Europe

Delay to Finalised RTS Generates Uncertainty Ahead of SFDR Level 1

Asset managers’ compliance plans complicated by “unhelpful” regulatory guidance.

Advice to asset managers from European supervisors to utilise draft guidance to comply with Level 1 of the Sustainable Finance Disclosure Regulation (SFDR) will cause additional uncertainty to their preparations, lawyers have warned.

SFDR requires asset managers to provide detailed information to customers to justify marketing their investment solutions as ‘green’. Under Level 1, which starts March 10, they must supply periodic reporting, augmented by more detailed underlying data during Level 2, which is intended to commence next year.

The details for Level 2 information were expected to be finalised in regulatory technical standards (RTS) early in Q1 2021. But criticism of the draft RTSs in January 2021 led the European Supervisory Authorities (ESAs) to submit revised drafts in early February, which will take the European Commission no less than three months to approve.

Asset managers had been hoping that finalised RTSs for Level 2 would be available to assist in their final preparations for compliance with SFDR’s Level 1 requirements.

Supervisory guidance issued last week by the ESAs – that asset managers should simply use existing draft RTSs – has been described as “unhelpful” by Linklaters.

“We do not consider that this suggestion imposes a requirement for firms to pre-comply with the draft RTS […] but it may encourage certain competent authorities to be more hard-line in their supervisory approach during this interim period,” said Victoria Hickman, Managing Professional Support Lawyer at Linklaters.

The current timelines mean that the Level 2 RTSs may not be enforced until January 2022. However, the ESAs said the delay is necessary to “allow national competent authorities […] to prepare for the orderly and effective supervision of compliance by financial market participants and financial advisers”.

Their latest guidance doesn’t impose new requirements for asset managers to follow, but rather calls for more cohesion between national competent authorities to ensure SFDR compliance is consistent through the implementation of the RTSs, said Phil Spyropoulos, Financial Services Lawyer at Eversheds Sutherland.

“The joint paper may achieve some consistency in that all national competent authorities are encouraged to engage with their local markets and provide assistance. The alternative might have seen the more proactive markets moving independently,” he noted.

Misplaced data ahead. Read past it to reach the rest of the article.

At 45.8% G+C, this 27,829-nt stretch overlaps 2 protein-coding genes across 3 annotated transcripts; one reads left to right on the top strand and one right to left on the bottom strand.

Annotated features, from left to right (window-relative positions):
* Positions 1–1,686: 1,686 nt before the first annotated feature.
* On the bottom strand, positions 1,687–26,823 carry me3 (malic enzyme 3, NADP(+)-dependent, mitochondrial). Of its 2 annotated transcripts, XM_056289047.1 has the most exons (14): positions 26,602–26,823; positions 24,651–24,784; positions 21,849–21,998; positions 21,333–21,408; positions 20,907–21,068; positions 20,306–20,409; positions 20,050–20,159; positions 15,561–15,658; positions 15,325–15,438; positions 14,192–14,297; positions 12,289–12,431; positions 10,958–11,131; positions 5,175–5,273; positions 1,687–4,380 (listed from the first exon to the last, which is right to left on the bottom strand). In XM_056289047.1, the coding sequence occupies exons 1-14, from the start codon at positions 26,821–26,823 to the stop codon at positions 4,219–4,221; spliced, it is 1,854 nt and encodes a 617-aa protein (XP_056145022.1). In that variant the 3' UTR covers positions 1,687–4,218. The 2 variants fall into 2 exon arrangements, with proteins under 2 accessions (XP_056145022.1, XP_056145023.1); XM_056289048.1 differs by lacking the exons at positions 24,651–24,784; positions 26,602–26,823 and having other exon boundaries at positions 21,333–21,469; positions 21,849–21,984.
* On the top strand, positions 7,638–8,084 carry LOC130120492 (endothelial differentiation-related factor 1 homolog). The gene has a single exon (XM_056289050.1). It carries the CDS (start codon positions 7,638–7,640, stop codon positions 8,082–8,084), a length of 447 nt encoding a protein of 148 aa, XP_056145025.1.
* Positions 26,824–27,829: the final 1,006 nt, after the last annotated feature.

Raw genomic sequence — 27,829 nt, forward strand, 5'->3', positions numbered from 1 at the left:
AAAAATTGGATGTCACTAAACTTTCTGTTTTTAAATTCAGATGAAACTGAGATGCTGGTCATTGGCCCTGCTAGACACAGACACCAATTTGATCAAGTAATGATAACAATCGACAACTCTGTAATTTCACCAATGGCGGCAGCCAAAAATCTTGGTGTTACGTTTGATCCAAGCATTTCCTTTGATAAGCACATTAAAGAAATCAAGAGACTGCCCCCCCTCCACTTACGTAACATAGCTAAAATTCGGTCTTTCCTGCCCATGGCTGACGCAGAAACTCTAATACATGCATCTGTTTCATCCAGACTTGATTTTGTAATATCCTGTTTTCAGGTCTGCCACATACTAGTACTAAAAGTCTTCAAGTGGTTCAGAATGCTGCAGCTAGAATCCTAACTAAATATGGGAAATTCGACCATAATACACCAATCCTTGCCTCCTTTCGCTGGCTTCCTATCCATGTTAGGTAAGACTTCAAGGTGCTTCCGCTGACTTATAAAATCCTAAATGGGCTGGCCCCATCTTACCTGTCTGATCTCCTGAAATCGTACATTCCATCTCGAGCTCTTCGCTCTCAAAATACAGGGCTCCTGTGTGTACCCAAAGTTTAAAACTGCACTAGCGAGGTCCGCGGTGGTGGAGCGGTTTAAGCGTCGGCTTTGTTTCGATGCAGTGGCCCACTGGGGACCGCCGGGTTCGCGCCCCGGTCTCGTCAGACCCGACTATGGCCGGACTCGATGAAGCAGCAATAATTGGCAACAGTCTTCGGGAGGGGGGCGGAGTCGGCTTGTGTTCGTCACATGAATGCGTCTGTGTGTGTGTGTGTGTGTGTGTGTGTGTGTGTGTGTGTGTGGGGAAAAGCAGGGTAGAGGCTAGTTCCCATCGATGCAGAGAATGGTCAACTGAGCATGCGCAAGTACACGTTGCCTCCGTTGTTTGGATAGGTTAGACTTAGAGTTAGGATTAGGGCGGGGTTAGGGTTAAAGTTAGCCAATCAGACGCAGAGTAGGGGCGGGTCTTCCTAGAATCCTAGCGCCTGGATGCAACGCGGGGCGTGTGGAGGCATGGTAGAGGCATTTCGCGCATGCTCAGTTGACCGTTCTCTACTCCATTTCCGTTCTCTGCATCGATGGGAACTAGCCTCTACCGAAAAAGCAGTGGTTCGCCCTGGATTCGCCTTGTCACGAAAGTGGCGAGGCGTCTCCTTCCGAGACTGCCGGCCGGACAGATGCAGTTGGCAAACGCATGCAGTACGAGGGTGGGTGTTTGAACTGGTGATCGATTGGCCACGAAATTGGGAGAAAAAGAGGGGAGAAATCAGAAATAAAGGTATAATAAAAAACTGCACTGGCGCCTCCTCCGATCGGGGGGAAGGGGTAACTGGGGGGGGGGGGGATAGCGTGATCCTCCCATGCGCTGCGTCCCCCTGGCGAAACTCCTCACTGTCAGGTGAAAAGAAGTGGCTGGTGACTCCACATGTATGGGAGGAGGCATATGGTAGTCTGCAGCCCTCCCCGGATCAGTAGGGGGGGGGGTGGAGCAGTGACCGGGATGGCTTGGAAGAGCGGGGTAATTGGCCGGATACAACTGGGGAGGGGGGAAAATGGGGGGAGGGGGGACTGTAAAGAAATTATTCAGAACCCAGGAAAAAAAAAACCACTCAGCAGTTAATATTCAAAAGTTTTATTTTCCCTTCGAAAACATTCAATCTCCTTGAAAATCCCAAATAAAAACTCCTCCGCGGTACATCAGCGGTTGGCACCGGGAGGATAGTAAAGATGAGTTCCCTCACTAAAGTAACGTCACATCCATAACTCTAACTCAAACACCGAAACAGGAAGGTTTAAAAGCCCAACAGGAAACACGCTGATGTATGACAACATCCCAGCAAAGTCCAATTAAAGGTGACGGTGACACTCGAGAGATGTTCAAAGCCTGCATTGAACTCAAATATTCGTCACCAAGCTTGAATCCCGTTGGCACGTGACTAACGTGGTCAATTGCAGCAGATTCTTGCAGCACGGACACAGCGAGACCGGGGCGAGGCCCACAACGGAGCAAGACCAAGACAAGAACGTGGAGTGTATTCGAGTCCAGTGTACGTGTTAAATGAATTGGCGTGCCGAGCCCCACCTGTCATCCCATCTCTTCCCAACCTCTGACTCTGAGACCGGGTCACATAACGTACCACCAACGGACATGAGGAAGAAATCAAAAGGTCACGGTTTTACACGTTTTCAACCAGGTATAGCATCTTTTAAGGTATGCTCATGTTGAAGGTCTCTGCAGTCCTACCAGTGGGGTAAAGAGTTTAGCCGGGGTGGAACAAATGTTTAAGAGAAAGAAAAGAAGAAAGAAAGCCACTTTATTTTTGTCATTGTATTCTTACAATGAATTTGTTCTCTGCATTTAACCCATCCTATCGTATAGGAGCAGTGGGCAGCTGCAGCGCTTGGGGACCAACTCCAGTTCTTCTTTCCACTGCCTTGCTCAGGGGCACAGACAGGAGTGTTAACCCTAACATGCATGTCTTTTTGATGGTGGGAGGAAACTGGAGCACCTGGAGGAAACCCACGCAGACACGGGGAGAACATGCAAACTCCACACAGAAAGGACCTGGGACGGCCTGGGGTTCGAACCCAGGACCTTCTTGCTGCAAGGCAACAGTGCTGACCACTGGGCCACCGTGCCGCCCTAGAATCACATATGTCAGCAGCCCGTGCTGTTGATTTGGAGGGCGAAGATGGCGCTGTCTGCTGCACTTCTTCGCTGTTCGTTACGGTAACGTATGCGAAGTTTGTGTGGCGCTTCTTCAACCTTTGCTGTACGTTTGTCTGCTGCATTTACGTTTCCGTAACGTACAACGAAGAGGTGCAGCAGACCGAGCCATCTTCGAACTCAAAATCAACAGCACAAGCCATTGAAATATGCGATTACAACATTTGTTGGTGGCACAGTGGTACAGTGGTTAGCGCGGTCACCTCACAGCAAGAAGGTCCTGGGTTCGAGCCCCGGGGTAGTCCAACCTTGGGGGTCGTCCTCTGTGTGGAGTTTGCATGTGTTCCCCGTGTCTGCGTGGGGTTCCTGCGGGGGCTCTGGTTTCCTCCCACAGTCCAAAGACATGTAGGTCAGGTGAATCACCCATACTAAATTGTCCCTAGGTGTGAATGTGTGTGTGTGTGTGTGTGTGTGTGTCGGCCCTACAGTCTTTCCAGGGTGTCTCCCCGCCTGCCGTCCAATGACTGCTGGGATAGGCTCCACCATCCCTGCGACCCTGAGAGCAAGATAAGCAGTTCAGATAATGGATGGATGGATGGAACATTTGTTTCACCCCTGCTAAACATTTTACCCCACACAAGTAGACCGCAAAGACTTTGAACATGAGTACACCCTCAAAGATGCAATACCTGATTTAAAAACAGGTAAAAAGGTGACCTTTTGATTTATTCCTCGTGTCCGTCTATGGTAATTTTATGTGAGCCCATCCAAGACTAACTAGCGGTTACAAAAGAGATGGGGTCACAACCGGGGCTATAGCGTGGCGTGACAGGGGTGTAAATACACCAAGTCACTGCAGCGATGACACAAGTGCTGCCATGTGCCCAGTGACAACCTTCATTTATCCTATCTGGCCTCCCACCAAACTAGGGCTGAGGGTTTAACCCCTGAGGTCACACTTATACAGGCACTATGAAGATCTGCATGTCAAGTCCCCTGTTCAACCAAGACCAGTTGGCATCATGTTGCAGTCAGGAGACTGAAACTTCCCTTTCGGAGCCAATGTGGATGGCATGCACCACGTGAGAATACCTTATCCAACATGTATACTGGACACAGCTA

The ESAs stated that the draft RTSs should be used as a reference point for the following SFDR requirements: periodic reporting for funds, portfolios or products that fall under Articles 8 and 9; disclosure of information complying with the “do no significant harm” principle; and asset manager-level disclosures of the sustainability impacts of their investment decisions.

“We welcome a delay to the RTSs, as it wouldn’t have been possible for firms to comply with these measures sooner. That said, I’m sure firms would have hoped for a longer delay,” Spyropoulos said.

Aligning Taxonomy Regulation with NFRD update 

Last week, the European Securities and Markets Authority (ESMA) published its final guidance on aligning reporting requirements under Article 8 of the EU Taxonomy with the planned update to the Non-Financial Reporting Directive (NFRD).

Article 8 requires asset managers to include information as to how, and to what extent, their activities are associated with environmentally sustainable economic activities. As a part of this, asset managers need to have an understanding of companies’ exposure to environmental risks.

NFRD ensures large companies of more than 500 employees disclose non-financial information on their social and environmental impact. Following previous criticism of NFRD – citing lack of comparability and transparency – the updated directive is expected to be published by the European Commission Q1 2021.

“The reform of the NFRD and the development of accompanying standards [to align to Article 8] is the next step for policymakers in Europe to complete the picture, as investors will need to get relevant and comparable information from the companies they invest in,” said Filip Gregor, Head of Responsible Companies at Frank Bold.

From June 2021, the delegated act on NFRD entity reporting will be adopted under Article 8 of the impending Taxonomy Regulation, uniting asset managers’ reporting requirements under one article.

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